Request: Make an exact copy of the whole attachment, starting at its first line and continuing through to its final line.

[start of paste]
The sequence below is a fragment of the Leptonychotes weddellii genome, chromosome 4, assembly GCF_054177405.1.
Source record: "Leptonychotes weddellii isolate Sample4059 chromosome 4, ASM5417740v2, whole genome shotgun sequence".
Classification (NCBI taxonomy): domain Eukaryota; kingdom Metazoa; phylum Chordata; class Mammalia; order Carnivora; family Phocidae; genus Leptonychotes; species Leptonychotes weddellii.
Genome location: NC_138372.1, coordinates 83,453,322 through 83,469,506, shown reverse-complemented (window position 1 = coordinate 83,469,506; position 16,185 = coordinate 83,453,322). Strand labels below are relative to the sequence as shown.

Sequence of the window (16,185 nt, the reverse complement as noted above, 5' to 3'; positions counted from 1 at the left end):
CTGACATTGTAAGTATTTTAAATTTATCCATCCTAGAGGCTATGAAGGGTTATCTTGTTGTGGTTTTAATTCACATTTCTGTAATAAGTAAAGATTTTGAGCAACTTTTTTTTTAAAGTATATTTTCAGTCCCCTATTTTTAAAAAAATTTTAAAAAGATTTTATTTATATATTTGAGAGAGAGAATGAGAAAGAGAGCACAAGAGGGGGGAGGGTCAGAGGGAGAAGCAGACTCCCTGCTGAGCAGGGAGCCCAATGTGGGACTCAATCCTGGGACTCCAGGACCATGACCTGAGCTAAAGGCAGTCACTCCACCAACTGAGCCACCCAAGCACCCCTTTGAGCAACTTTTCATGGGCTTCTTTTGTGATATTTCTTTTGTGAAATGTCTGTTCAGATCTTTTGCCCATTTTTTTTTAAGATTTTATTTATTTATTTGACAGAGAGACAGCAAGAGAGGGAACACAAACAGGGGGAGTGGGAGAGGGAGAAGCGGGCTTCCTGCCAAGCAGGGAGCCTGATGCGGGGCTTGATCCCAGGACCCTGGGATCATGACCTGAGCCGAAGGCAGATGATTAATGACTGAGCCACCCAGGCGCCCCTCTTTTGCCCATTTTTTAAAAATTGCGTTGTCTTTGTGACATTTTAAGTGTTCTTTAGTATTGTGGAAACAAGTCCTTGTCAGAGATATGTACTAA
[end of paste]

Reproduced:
The sequence below is a fragment of the Leptonychotes weddellii genome, chromosome 4, assembly GCF_054177405.1.
Source record: "Leptonychotes weddellii isolate Sample4059 chromosome 4, ASM5417740v2, whole genome shotgun sequence".
Classification (NCBI taxonomy): domain Eukaryota; kingdom Metazoa; phylum Chordata; class Mammalia; order Carnivora; family Phocidae; genus Leptonychotes; species Leptonychotes weddellii.
Genome location: NC_138372.1, coordinates 83,453,322 through 83,469,506, shown reverse-complemented (window position 1 = coordinate 83,469,506; position 16,185 = coordinate 83,453,322). Strand labels below are relative to the sequence as shown.

Sequence of the window (16,185 nt, the reverse complement as noted above, 5' to 3'; positions counted from 1 at the left end):
CTGACATTGTAAGTATTTTAAATTTATCCATCCTAGAGGCTATGAAGGGTTATCTTGTTGTGGTTTTAATTCACATTTCTGTAATAAGTAAAGATTTTGAGCAACTTTTTTTTTAAAGTATATTTTCAGTCCCCTATTTTTAAAAAAATTTTAAAAAGATTTTATTTATATATTTGAGAGAGAGAATGAGAAAGAGAGCACAAGAGGGGGGAGGGTCAGAGGGAGAAGCAGACTCCCTGCTGAGCAGGGAGCCCAATGTGGGACTCAATCCTGGGACTCCAGGACCATGACCTGAGCTAAAGGCAGTCACTCCACCAACTGAGCCACCCAAGCACCCCTTTGAGCAACTTTTCATGGGCTTCTTTTGTGATATTTCTTTTGTGAAATGTCTGTTCAGATCTTTTGCCCATTTTTTTTTAAGATTTTATTTATTTATTTGACAGAGAGACAGCAAGAGAGGGAACACAAACAGGGGGAGTGGGAGAGGGAGAAGCGGGCTTCCTGCCAAGCAGGGAGCCTGATGCGGGGCTTGATCCCAGGACCCTGGGATCATGACCTGAGCCGAAGGCAGATGATTAATGACTGAGCCACCCAGGCGCCCCTCTTTTGCCCATTTTTTAAAAATTGCGTTGTCTTTGTGACATTTTAAGTGTTCTTTAGTATTGTGGAAACAAGTCCTTGTCAGAGATATGTACTAA